Geerat J. Vermeij
Inducted in 2008 for his pioneering contributions to evolutionary biology and paleontology, particularly for studying the role animals play in shaping each other’s evolutionary fates.Dr. Vermeij, who was a faculty member in the Department of Zoology (now Biology) at the University of Maryland from 1971 until 1988, has made a career of studying the functional morphology of marine molluscs. Vermeij has been blind since the age of three, yet the use of his hands and other senses has allowed him to draw connections between predator-prey interactions and their effect on morphology, ecology, and evolution in ways that other scientists have not. Vermeij’s work has focused on these ecological interactions rather than environmental factors, like climate, as the drivers of change amongst species.
Through decades of careful experimentation through the observation of scars and repaired breaks on mollusk species, Dr. Vermeij and his colleagues found that ancient shells showed fewer repairs and recent shells showed more. Their research suggests that escape from predators has become a vital component of species survival over time. In risky habitats full of light and well-equipped predators, he documented morphological innovations in modern shells, noting changes that helped to protect a shell's inhabitant. Meanwhile, those species with more fragile shells and less adaptations, appeared to decline or have restricted ranges in places like the deep sea where modern, well-armed predators are less prevalent. Vermeij has conducted research all over the world including Guam, the Philippines, the Galapagos Islands, Canada, Hawaii, French Polynesia, Cabo San Lucas, California and New Zealand. Vermeij has also made major contributions to research on the movement of species between different marine environments after the removal of barriers, in various periods of geologic time.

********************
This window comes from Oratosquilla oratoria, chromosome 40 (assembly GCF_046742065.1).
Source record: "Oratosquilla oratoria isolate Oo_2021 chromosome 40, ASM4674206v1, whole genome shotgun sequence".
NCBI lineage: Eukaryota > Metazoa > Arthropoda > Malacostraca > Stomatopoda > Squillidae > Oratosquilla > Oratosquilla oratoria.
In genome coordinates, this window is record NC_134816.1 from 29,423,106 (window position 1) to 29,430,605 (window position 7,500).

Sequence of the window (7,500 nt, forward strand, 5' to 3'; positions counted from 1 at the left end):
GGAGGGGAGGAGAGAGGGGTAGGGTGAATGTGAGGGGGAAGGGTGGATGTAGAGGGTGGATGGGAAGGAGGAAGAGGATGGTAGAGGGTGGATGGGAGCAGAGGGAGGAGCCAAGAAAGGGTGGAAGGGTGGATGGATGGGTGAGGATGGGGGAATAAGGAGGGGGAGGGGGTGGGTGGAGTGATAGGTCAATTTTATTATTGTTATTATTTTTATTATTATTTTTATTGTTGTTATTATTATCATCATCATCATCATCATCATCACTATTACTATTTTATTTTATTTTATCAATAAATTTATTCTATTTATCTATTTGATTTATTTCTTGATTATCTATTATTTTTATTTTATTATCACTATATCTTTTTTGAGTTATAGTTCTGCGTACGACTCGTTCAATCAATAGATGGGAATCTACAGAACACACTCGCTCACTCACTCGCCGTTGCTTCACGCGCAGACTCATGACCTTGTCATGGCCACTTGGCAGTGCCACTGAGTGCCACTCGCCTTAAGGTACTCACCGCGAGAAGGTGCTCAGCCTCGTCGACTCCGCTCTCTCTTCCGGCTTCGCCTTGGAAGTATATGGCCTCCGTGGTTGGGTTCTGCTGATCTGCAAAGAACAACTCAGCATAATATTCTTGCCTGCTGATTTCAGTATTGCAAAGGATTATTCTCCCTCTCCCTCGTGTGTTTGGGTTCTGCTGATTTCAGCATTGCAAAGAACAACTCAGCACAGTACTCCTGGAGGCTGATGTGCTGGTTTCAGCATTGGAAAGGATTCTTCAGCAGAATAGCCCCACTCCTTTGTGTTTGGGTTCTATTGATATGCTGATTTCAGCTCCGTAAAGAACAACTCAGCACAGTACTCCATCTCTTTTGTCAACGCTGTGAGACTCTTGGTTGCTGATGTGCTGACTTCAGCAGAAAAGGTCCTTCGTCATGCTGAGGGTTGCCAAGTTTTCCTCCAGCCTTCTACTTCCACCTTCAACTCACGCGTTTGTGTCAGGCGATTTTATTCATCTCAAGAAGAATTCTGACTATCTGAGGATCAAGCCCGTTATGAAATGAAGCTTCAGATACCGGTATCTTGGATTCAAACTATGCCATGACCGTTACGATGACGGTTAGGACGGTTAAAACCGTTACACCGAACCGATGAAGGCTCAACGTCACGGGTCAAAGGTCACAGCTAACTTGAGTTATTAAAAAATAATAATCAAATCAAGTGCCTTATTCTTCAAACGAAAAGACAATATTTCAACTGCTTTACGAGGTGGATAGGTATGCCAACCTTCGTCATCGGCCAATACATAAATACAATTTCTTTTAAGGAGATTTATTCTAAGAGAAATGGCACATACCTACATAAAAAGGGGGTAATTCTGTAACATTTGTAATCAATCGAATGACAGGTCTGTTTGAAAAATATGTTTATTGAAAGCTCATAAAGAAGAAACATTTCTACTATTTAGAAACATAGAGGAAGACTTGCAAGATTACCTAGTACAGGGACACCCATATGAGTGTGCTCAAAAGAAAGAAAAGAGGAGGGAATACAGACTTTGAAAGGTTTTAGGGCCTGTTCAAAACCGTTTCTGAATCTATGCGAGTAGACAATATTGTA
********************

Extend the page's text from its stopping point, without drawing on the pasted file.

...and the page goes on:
Vermeij is also an accomplished writer with over 100 scientific papers and several books, including Evolution and Escalation: An Ecological History of Life, A Natural History of Shells, Nature: An Economic History, Biogeography and Adaptations: Patterns of Marine Life, and his autobiography Privileged Hands: A Scientific Life. He has also served as editor or associate editor of prestigious journals like Science, Evolution, and Paleobiology.
Dr. Vermeij has also been honored with numerous awards including the U.C. Davis Faculty Research Award in 2004, the Daniel Giraud Elliot Medal by the National Academy of Sciences in 2000, the Paleontological Society Medal in 1997, a $280,000 MacArthur Fellowship Award in 1992, and a Guggenheim Fellowship in 1975.
He studied at both Princeton and Yale and is currently a Distinguished Professor of marine ecology and paleoecology in the Geography Department of the University of California, at Davis. He received his Ph.D. from Yale and was a faculty member in the Department of Zoology (now Biology) at the University of Maryland from 1971 until 1988. Dr. Vermeij is married to fellow scientist Edith Zipser. They have one daughter, Hermine.